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C O U R S E 
The European Discovery of China
Dolors Folch, Pompeu Fabra University Barcelona
C O U R S E   L E C T U R E 
The Etymology of the Name Europe
Notes taken on April 16, 2017 by Edward Tanguay
the classical world had provided a mythical name for the Western end of Eurasia
Europa was the name of a Phoenician princess abducted by Zeus, named Europe
a Mediterranean myth
Zeus comes and abducts the princess and brings her back to Crete
sex and sea intermingled with the everlasting appeal of beauty and the beast
this name wasn't used widely until Renaissance times
for most of antiquity, the name for those living in Europe was Romans
maps of 7th century Isidor
three parts: Asia, Europe, Africa
Europeans was used when referring to the Crusades
Europe was also referred to as Christendom, and its inhabitants Christians
1453 Ataman Turks took Constantinople, came as a shock
the later split of the Reformation and Counter-Reformation demolished the idea of a united Christendom
the nominal shift from Christendom to Europe gained momentum in the mid-16th century
Abraham Ortelius (1527-1598)
a Flemish/Netherlandish cartographer and geographer, conventionally recognized as the creator of the first modern atlas
1572 Theatrum Orbis Terrarum: The Representation of the Lands of the World
front cover graphic
Europe at the top with the scepter and cross that is about to dominate the world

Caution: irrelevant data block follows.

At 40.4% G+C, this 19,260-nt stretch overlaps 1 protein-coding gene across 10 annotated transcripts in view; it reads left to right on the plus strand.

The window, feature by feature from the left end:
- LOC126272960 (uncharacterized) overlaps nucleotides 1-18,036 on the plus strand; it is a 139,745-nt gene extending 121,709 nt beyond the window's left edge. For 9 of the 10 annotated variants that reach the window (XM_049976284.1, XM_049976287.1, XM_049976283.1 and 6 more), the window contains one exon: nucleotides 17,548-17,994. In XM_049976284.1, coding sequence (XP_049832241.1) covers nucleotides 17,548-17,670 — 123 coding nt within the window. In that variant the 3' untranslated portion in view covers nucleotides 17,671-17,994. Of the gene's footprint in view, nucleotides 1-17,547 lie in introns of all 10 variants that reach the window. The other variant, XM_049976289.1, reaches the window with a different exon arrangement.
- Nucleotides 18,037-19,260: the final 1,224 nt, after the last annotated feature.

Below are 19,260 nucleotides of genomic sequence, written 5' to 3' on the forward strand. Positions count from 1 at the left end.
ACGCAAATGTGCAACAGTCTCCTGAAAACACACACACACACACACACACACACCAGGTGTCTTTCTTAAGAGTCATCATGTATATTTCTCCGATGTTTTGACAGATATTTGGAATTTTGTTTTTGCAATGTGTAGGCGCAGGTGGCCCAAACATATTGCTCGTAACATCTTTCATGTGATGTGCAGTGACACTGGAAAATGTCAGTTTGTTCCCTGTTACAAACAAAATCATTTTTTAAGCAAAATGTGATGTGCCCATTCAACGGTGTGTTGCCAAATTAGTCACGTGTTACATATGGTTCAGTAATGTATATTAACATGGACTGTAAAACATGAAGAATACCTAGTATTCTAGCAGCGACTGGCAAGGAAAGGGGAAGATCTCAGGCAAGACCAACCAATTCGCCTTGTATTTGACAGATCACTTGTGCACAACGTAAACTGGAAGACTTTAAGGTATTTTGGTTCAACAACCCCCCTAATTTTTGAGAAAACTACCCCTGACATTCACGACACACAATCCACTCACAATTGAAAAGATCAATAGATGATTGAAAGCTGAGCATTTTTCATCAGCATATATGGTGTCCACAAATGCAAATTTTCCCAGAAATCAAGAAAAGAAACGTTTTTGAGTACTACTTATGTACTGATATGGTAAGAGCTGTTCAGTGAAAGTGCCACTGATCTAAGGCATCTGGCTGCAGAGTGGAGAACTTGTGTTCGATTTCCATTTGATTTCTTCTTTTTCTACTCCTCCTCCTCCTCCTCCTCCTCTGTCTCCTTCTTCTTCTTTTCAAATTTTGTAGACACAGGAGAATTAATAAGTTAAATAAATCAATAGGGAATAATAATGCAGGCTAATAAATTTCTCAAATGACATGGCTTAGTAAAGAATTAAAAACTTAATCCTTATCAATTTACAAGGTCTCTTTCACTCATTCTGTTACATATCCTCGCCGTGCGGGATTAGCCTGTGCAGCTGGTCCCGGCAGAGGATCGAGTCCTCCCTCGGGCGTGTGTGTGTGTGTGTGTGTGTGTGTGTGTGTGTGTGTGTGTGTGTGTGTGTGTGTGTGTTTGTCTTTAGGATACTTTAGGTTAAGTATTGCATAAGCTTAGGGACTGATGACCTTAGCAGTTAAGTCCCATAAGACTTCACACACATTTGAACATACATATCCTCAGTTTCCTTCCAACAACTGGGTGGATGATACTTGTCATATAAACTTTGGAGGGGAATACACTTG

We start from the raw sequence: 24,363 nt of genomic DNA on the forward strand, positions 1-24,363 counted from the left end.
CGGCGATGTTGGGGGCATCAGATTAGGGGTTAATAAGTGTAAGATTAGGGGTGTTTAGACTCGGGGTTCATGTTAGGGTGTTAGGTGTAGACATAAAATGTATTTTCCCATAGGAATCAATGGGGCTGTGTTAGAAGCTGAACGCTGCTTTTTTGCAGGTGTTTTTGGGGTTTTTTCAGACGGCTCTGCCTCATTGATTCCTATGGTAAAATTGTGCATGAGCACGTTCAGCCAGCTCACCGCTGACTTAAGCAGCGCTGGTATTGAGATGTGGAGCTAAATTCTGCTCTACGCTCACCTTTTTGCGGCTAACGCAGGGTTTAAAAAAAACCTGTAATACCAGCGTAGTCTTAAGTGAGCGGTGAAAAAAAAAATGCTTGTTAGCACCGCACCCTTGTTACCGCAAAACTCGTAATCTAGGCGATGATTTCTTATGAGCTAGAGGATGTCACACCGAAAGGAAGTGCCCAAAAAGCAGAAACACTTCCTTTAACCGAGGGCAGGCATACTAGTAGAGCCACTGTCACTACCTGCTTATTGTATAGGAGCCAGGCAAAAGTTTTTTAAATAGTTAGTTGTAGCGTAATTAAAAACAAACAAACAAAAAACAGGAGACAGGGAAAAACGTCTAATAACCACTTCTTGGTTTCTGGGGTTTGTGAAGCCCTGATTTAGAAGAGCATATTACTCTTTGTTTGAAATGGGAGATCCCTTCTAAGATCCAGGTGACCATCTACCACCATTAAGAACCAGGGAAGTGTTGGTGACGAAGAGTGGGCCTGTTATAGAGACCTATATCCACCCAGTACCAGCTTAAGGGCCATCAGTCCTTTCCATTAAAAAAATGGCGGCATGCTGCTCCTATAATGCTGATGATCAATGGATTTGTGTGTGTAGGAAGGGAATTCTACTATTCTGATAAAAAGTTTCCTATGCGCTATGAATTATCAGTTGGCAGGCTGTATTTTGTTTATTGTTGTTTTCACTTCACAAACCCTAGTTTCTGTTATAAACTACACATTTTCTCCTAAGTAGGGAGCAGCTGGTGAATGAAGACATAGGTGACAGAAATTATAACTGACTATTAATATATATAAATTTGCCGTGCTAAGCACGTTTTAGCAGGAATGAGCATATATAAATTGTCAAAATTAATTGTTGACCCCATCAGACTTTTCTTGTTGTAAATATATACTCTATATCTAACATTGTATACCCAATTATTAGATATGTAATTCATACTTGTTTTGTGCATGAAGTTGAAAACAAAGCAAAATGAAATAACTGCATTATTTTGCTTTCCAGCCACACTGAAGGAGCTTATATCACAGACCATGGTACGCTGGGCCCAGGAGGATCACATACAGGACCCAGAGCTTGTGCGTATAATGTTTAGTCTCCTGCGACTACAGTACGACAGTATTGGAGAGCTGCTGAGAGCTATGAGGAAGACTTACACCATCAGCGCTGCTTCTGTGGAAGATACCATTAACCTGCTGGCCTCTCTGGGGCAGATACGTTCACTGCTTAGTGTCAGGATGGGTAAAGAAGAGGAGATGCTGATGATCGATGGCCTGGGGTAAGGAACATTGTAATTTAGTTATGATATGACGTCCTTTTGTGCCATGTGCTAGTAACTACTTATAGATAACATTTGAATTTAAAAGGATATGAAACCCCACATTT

below Europe
richly dressed Asia with a ceremonial vessel
semi-naked Africa
nude and cannibal America
Orelius was an enthusiastic traveler but only in Europe
his representations of Asians, Africans, and Americans look like Europeans
the Chinese name for Europe
by the 2nd century BCE, the Chinese began to gain some knowledge of what they called the Western regions
Zhang Qian (d. 113 BCE)
brought back a report that covered most of Central Asia and west to Mesopotamia
more detailed accounts second Han Dynasty in the 5th century
by this time, the Roman Empire was approaching its end
probably describes the Eastern Roman Empire, mostly Roman Syria, which the Chinese called Da Qin [da-CHEEN]
"the inhabitants of that country are tall and well-proportioned"
Da Qin was the same that was used in the 8th century to define the place of origin of the Nestorian missionaries that had arrived to China
doctrine that emphasizes a distinction between the human and divine persons of Jesus, advanced by Nestorius (386–450)
another name for Europe
identified with Byzantium
both Da Qin and Fulin can be found in writings of the Ming Dynasty (1368–1644)
1405 Korean Kangnideo map
silhouette of Europe
Matteo Ricci (1552-1610)
an Italian Jesuit priest and one of the founding figures of the Jesuit China missions
drew maps of Europe at end of 16th century
showed to the Chinese